On ARM machines, there is also the option to run Make/macOS/generate -r to generate an Xcode project that will still compile Intel code, which runs via Rosetta 2. A reason for doing so is that our library CompiledNN to efficiently compute neural networks does not work on ARM machines yet. As a replacement, the ONNX runtime is used. It is significantly slower than CompiledNN and requires the neural networks to be present in a second format (i.e. .onnx). Therefore, in some situations it might be more convenient to still use Intel code on ARM machines.

When building for the NAO (always Intel code), running the target will open a dialog to deploy the code to a robot. This will only work if the robot was already set up to work with our software (cf. this section), unless creating an installation image is selected as target (cf. this section). If the script Make/macOS/login was used before to login to a NAO, the IP address used will be provided as default. Both the IP address selected and the options specified are remembered for the next use of the deploy dialog. The IP address is stored in the file Config/Scenes/Includes/connect.con that is also written by the script Make/macOS/login and used by the simulator scene Config/Scenes/RemoteRobot.ros2. The options are stored in Make/Common/deploy-options.txt.

Support for Xcode

Calling the script Make/macOS/generate also installs various development supports for Xcode:

  • Data formatters. If the respective file does not already exist, a symbolic link is created to formatters that let Xcode’s debugger display summaries of several Eigen datatypes.

  • Source file templates. Xcode’s context menu entry New File... contains a category B-Human that allows to create some B-Human-specific source files.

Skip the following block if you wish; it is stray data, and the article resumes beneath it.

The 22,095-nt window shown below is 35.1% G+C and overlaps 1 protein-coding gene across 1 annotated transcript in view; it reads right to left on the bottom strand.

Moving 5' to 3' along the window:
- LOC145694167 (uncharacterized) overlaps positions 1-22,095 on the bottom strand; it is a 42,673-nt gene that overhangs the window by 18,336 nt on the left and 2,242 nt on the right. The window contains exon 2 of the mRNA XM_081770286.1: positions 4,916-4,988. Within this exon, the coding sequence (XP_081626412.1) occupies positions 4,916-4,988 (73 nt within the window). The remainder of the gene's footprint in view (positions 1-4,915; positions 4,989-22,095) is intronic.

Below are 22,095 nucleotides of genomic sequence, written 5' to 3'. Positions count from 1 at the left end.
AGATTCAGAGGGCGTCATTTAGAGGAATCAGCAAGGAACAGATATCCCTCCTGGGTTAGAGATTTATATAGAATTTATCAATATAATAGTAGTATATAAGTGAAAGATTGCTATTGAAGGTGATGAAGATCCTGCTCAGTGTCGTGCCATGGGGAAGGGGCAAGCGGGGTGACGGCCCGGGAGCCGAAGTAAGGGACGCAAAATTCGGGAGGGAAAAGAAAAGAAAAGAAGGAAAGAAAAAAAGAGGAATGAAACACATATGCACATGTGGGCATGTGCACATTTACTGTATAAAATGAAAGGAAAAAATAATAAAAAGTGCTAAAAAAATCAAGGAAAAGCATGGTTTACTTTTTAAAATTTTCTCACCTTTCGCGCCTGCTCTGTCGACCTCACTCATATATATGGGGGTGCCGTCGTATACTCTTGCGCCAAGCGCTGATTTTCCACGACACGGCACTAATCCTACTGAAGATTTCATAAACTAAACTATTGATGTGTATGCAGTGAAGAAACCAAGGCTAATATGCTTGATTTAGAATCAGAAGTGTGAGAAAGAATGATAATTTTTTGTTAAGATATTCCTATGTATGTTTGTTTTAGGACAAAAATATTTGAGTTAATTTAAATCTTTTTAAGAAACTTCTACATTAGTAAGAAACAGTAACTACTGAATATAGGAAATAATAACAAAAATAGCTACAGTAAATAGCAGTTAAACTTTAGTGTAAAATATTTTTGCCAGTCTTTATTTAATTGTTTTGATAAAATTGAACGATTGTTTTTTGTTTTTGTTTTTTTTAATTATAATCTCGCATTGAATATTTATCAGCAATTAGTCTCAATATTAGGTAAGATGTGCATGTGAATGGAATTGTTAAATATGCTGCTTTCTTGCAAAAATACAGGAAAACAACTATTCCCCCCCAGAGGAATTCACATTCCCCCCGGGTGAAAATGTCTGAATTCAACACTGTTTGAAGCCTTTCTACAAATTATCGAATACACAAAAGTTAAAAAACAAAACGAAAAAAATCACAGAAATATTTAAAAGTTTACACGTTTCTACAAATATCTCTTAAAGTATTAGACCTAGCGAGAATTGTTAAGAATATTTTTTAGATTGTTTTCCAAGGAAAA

• Code snippets. Many code snippets are available that allow adding standard constructs following B-Human’s coding style as well as some of B-Human’s macros.

  • Source code formatter. A system text service for formatting the currently selected text is available in the menu Xcode→Services→AStyle for B-Human.

B-Human uses UTF-8, no tabulator characters, and an indentation width of 2:

  • Xcode|Preferences|Text Editing|Editing|Default text encoding|Unicode (UTF-8)
  • Xcode|Preferences|Text Editing|Indentation|Prefer indent using|Spaces
  • Xcode|Preferences|Text Editing|Indentation|Indent width|2



  • A 64-bit Linux, e.g. Ubuntu 20.04.3 LTS
  • The following packages (here for Ubuntu 20.04.3 LTS):

    sudo apt install clang cmake git graphviz libasound-dev libglew-dev libqt5opengl5-dev libqt5svg5-dev lld llvm net-tools ninja-build pigz qtbase5-dev rsync wish xterm xxd
  • (optionally) CLion 2019.3 or newer

Project Generation

Run Make/Linux/generate to generate CLion project files or run the same script with the shell variable NO_CLION set to true (e.g. NO_CLION=true Make/Linux/generate) to generate CMake caches directly. You will be prompted for your password in order to change permissions on a binary that checks the status of modifier keys which is needed for the deploy window.

Compiling (no IDE)

Run Make/Linux/compile [<target>] [<configuration>] to compile the code (using a target and configuration from this section, Develop is the default configuration).

Compiling (CLion)

Open Make/Linux/CMakeLists.txt in CLion as project (not the one in Make/Common). Targets and configurations are preconfigured and can be selected in the run manager.

Setting Up the NAO

In the Standard Platform League, each team is assigned a unique team number. This number is used to identify the team in the GameController application, but it is also used to avoid conflicts in IP addresses and UDP ports. In the B-Human system, the team number must be entered into the file Config/settings.cfg as well as the team port (team number plus 10000). When deploying with the bush, the team number can also be specified there, but scripts usually look it up in the file Config/settings.cfg.

IP Configuration

All NAOs will be set up to use specific subnet addresses for wired and wireless communication. The default values are configured in Install/createRobot and are 192.168.<team>.<robot> for wired and 10.0.<team>.<robot> for wireless communication (usually the setup used at RoboCup events). You have to edit this files if you want to use different subnets before you create configurations for individual robots.